The almost total absence of women from the infrastructure of the internet is striking. Both the management and manufacture of the wires, pipes, and cables of the internet infrastructure is gendered by absence. Even Malaysia, where women constitute half of all computer scientists, has the lowest numbers of women in the area of external cabling or outdoors infrastructure construction. In Malaysia, ICT is seen as a respectable career for women, as opposed to medicine which is considered too physical, combining quiet private office work with good remuneration. (11)
US and Australia have had declining female participation in the internet infrastructure over the last 30 years, aside from in companies like IBM and CISCO who have been consistently incorporating positive discrimination strategies to remedy a shortage of skilled workers and gain a competitive edge. Billions of dollars globally are currently being invested in infrastructure and all the G30 nations are presenting reports on mantaining standard of living in the information economy through innovation and increasing the skills of the population.
Yochai Benkler says that “communications technologies have ‘biases’ that affect the patterns in which societies that utilize those technologies interact with and around information and knowledge.”
Technological biases interact with social patterns of use. Through a reflexive relationship with existent institutional frameworks and incumbent social relations, there is ‘institutional and adapative lock-in’ which limits new technological possibilities and causes a ‘network effect’. This contributes to perceptions of desirable innovations and practises, creating a ‘feedback effect on the path of technological development’. Organisations invest most heavily in technologies that fit their values and needs. Those technologies reinforce the continuation of existing practises. (12)
According to Judy Wajcman, “SST studies show that technology does not develop according to an inner technical logic but is instead a social product, patterned by the conditions of its creation and use.” (13)
On the one hand, women are excluded from the business side of decisions about technology. The number of women on boards, in CEO, CFO or CTO positions or in government through out the Western world remains minimal, less than 15% is a generous interpretation of available figures. On the other hand, following the design concepts of ‘lock-in’ and reflexive reinforcement described by Benkler, then gender discrimination is likely to be occurring by design. From the bottom up.
The smallest decisions made at the lowest level of the internet’s layers, the infrastructure, can ‘lock-in’ everything above. Elizabeth Churchill describes how the lack of women in powerful technology design positions maintains the dominance of ‘gender neutral’ design practises that don’t consider women. She gives several examples, including car airbags, which have been so dangerous to people shorter than ‘average’ height (mainly women), that cars with airbags now have to have ‘turn off’ mechanisms and there are legislations against small statured people travelling in seats with airbags. (14)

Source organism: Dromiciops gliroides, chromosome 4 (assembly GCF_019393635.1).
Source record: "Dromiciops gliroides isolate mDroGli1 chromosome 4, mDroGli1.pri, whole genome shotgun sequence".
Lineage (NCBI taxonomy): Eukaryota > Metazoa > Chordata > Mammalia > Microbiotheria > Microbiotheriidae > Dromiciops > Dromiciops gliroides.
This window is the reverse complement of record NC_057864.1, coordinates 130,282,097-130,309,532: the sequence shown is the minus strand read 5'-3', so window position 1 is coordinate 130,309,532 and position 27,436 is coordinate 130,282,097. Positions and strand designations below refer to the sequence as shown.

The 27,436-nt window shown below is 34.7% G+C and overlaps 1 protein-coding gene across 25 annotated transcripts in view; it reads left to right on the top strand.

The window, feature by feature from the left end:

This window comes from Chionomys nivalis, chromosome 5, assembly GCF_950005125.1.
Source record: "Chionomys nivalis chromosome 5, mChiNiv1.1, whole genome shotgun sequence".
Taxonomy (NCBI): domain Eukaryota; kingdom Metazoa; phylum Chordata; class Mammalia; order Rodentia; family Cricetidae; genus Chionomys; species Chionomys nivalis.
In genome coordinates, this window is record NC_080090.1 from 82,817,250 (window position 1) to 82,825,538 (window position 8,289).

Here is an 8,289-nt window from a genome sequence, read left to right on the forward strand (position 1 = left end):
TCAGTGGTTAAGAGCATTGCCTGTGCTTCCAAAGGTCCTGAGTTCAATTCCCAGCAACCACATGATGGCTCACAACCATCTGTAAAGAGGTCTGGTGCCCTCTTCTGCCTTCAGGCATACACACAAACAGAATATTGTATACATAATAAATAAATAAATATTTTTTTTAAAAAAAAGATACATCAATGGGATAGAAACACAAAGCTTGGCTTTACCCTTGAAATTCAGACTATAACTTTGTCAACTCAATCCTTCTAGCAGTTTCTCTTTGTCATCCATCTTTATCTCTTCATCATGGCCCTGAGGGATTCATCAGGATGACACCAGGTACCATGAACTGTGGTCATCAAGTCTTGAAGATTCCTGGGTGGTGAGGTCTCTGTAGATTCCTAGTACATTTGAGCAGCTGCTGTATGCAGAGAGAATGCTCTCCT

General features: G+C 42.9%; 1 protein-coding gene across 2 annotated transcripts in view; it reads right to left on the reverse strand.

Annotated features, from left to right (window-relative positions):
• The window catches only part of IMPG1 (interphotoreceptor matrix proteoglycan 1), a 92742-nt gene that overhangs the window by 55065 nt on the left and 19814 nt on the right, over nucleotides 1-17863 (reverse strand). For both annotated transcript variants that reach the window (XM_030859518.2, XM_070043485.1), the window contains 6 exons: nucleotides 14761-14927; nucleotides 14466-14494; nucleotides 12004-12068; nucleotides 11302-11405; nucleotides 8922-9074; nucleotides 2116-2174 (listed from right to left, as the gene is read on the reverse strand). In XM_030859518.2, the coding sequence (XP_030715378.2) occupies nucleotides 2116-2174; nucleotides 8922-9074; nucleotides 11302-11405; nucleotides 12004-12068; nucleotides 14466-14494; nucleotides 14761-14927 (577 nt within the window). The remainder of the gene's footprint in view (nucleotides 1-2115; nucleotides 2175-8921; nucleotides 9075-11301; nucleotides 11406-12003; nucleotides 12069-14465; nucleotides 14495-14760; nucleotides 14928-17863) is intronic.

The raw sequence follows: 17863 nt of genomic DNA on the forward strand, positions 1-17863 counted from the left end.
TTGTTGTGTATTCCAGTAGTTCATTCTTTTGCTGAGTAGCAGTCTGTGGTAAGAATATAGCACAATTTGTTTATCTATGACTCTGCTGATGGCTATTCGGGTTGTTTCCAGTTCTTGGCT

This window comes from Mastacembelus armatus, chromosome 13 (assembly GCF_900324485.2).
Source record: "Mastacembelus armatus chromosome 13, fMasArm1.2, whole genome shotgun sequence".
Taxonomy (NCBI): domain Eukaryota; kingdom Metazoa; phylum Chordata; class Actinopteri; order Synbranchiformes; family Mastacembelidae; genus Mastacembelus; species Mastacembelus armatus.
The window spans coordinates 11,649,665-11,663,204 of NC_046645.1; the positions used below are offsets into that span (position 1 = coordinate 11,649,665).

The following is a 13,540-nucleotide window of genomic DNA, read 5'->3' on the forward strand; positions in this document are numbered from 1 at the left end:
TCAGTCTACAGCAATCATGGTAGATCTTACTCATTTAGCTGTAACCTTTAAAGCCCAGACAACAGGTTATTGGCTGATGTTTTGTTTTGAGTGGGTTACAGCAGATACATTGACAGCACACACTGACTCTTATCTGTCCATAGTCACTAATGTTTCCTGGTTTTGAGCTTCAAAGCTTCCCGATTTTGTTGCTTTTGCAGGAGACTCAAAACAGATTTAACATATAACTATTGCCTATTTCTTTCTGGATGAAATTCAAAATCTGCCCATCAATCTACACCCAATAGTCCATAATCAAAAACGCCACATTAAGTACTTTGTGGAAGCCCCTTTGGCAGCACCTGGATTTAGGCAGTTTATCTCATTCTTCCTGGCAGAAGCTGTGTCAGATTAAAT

The high numbers of women in Malaysian ICT education and industry described by Lagesen suggests strongly that the lack of women in western ICT is a cultural construction. Lagesen makes the point that all of the women she interviewed not only enjoyed working with computers but did computer science because their families and friends encouraged them. It was a sensible and supported career choice. (15)
This occurred in a particular socio-economic climate. In Malaysia, ICT is a government priority area, on the back of a previous governmental push to redress women’s disadvantaged education position. So young Malaysian women had a larger pool of female role models in ICT professions and at university than available in the ‘Western’ worlds, as well as strong encouragement across the board to learn computing for themselves and Malaysia’s future.
Malaysian women in computing is a modern story. The story of the internet was written much earlier on the wires and pipes of older communications technologies, where there are very few women in the tubes. If our freedoms are architected in the code layer, then they are built on a gendered base.
(The Internet Architecture of Gender / to be continued….)
11. Lagesen, Vivian A. “A Cyberfeminist Utopia? Perceptions of Gender and Computer Science among Malaysian Women Computer Science Students and Faculty”. (2008) Science, Technology & Human Values, Vol. 33, No. 1, pp1. Sage Publications Available at http://sth.sagepub.com/cgi/content/abstract/33/1/5.
12. Benkler, Yochai. “Communications Infrastructure Regulation and the Distribution of Control over Content” (1998) Telecommunications Policy. Vol. 22. No. 3. Pp 183-196. Great Britain: Elsevier Science Ltd. Available at http://www.benkler.org/
13. Mackenzie, Donald & Wajcman, Judy “The Social Shaping of Tehcnology – Second Edition” (1998) Open University Press – Buckingham
14. Churchill, Elizabeth. “Sugared Puppy Dogs Tails: Gender and Design” (2010) interactions XVII.2 – March/April 2010 Available at http://interactions.acm.org/content/?p=1346
15. Lagesen, Vivian A. “A Cyberfeminist Utopia? Perceptions of Gender and Computer Science among Malaysian Women Computer Science Students and Faculty”. (2008) Science, Technology & Human Values, Vol. 33, No. 1, pp10. Sage Publications Available at http://sth.sagepub.com/cgi/content/abstract/33/1/5.